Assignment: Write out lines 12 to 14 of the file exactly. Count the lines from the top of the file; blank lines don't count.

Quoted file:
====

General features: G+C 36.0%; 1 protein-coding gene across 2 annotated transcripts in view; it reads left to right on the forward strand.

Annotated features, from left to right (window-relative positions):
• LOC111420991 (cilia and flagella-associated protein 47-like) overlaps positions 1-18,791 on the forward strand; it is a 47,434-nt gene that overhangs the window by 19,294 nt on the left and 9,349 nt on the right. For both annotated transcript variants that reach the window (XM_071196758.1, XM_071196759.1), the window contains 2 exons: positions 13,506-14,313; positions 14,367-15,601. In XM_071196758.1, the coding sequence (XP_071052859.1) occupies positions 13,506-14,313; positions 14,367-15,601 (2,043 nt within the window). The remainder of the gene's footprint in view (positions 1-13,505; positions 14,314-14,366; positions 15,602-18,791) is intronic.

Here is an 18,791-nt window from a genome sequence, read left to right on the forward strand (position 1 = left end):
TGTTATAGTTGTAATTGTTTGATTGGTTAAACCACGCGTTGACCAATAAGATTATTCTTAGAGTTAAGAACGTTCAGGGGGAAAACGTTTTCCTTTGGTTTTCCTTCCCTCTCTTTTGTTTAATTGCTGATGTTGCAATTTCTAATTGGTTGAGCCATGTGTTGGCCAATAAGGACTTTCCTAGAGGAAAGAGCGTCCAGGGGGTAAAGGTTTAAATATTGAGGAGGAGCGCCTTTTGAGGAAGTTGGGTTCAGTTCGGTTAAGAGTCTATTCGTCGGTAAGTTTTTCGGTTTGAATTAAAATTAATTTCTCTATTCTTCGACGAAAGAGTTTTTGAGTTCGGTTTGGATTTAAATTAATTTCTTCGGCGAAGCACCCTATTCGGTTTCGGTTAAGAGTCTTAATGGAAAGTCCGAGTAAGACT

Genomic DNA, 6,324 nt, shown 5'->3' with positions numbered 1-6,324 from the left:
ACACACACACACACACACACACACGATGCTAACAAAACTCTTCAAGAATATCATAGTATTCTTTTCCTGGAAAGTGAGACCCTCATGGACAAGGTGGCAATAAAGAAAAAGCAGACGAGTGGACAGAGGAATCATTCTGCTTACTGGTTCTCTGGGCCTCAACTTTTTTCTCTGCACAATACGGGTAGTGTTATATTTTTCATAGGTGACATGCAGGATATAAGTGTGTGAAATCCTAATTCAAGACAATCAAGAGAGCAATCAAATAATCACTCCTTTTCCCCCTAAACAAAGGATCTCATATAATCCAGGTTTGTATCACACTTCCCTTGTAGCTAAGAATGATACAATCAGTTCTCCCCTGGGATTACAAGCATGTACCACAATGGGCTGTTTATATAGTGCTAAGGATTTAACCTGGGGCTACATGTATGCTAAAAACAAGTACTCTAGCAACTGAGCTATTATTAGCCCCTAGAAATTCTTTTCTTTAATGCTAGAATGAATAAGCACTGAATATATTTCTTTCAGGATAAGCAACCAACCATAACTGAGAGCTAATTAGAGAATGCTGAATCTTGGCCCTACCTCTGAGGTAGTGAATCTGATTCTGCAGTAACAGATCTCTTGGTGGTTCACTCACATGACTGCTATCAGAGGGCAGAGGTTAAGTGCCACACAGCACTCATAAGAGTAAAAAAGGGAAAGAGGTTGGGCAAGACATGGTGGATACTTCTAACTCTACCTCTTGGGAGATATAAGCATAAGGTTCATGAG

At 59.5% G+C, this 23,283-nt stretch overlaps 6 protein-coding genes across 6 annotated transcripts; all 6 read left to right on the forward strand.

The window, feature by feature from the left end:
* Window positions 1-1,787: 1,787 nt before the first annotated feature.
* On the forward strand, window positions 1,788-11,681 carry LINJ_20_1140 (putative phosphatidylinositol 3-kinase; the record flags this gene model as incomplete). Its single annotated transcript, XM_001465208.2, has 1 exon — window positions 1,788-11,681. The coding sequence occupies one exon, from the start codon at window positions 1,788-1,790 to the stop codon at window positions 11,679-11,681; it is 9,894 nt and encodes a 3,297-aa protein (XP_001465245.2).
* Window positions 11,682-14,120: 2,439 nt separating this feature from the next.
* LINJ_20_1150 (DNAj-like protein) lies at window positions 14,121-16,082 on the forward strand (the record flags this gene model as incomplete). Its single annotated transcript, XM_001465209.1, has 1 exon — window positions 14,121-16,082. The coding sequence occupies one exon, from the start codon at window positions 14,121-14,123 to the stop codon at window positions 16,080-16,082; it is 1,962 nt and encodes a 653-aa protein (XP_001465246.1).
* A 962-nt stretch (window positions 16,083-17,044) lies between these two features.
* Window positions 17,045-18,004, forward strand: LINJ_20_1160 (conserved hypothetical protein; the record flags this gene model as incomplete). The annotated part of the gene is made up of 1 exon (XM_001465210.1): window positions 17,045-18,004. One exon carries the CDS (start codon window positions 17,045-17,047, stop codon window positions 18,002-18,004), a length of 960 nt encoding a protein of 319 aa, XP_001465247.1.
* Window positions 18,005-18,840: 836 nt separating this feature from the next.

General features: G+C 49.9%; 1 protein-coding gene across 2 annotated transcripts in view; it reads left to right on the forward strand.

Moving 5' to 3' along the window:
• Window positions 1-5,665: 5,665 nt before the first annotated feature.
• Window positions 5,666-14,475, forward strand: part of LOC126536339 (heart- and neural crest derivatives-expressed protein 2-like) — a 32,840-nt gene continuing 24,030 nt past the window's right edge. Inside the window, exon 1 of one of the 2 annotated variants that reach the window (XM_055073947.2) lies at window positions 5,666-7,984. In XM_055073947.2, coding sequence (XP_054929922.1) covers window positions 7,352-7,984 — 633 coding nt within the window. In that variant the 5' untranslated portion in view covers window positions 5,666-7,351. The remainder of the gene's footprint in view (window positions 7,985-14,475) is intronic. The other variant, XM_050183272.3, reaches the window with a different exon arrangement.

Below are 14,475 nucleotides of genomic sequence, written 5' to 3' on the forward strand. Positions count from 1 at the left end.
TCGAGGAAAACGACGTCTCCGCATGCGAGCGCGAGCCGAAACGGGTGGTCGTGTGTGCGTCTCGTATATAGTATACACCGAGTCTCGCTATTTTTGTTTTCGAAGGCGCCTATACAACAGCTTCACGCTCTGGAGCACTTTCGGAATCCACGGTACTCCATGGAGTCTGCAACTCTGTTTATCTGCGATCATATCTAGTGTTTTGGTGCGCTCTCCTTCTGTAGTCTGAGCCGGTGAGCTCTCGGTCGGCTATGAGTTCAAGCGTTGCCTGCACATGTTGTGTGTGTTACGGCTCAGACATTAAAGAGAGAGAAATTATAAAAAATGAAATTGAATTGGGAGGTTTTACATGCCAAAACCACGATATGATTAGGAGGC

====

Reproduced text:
* Window positions 11,682-14,120: 2,439 nt separating this feature from the next.
* LINJ_20_1150 (DNAj-like protein) lies at window positions 14,121-16,082 on the forward strand (the record flags this gene model as incomplete). Its single annotated transcript, XM_001465209.1, has 1 exon — window positions 14,121-16,082. The coding sequence occupies one exon, from the start codon at window positions 14,121-14,123 to the stop codon at window positions 16,080-16,082; it is 1,962 nt and encodes a 653-aa protein (XP_001465246.1).
* A 962-nt stretch (window positions 16,083-17,044) lies between these two features.